Active Investors Lose - Show 125

Thursday, May 22, 2014 4,493 views

Active investors lose. They lose consistently. If one were to describe their analytical techniques, it could be summed up in one word: Speculative. Too often, they attempt to predict the future movements of the stock market based on too little information. But how bad are they losing?

A study conducted by Indiana University Professor of Finance Charles Trzcinka shows the difference between the annualized returns of the average mutual fund (time-weighted returns) and those of the average mutual fund investor (dollar-weighted returns). The average active fund complied a 5.7% time-weighted, annualized return from 1998 to 2001. The average fund investor, however, only earned paltry 1.0% annualized return. Active investors also pay higher expenses, taxes and fees. When taxes and inflation are considered, we estimate the average mutual fund investor lost a 3.3% annualized return over the 4-year period. If only the bad news stopped there.

In a 2013 Dalbar study, a comparison of the returns of an average equity fund investor to the returns of the market from 1993 through 2012 shows the average equity fund investor earned returns of only 4.25%, while the S&P 500 returned 8.22%. To take it a step further, an IFA all-equity portfolio managed to return over 10%.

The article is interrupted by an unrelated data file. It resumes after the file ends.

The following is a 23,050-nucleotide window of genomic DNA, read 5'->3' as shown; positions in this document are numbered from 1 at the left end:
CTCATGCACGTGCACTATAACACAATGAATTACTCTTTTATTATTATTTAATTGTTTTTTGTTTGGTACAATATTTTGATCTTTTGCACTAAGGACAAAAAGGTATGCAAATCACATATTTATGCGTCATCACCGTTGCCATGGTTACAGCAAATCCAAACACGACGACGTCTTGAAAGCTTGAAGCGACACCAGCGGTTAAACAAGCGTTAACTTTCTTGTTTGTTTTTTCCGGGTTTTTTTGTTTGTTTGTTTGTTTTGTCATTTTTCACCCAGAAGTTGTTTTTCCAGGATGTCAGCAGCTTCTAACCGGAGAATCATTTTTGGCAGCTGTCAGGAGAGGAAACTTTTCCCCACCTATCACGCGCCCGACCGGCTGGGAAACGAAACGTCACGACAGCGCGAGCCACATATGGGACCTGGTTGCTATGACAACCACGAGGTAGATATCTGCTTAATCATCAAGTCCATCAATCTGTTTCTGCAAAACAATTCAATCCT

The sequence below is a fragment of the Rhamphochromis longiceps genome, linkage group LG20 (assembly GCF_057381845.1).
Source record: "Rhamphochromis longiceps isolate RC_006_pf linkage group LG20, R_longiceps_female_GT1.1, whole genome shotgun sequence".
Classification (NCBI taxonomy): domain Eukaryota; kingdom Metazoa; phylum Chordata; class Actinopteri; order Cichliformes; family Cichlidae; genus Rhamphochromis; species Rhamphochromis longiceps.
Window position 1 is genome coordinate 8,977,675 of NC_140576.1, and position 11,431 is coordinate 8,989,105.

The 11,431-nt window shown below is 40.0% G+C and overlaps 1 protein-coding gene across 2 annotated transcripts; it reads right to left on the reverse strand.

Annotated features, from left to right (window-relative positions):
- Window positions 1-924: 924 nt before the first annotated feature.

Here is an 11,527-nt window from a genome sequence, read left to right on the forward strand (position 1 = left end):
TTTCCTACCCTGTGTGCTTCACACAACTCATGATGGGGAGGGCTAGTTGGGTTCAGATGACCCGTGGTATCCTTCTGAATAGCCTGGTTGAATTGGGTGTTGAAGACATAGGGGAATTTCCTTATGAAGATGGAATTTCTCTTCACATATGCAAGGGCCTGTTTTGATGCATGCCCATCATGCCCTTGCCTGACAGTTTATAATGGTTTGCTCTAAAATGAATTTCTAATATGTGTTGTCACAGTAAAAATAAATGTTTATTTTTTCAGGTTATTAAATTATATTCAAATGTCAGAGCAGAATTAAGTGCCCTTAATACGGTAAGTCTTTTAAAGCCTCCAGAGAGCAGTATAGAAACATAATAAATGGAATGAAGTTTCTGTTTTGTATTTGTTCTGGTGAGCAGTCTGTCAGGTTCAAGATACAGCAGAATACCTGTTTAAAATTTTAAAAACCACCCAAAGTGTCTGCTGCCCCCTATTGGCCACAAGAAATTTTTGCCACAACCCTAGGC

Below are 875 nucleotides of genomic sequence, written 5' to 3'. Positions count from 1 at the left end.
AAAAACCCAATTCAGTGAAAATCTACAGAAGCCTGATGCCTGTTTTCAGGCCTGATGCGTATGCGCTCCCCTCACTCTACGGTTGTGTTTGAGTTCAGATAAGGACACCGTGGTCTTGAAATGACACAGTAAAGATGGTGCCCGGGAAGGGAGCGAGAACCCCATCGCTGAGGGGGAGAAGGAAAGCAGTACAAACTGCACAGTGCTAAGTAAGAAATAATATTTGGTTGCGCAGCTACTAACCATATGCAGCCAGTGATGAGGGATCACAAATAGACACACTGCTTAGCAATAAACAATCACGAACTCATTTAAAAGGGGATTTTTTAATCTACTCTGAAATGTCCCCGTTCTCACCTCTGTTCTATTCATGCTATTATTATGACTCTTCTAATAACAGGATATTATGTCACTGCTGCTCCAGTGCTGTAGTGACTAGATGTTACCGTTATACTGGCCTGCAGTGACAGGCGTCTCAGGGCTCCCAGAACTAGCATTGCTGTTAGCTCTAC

Active management seeks to beat the market. Index fund investing simply tries to capture the market. So why accept those returns as opposed to trying to beat them? As you saw earlier, an active investment style starts off in the red because of all the extra fees and taxes that come with a high turnover. So not only do you have to beat the index, you have to beat it handily.

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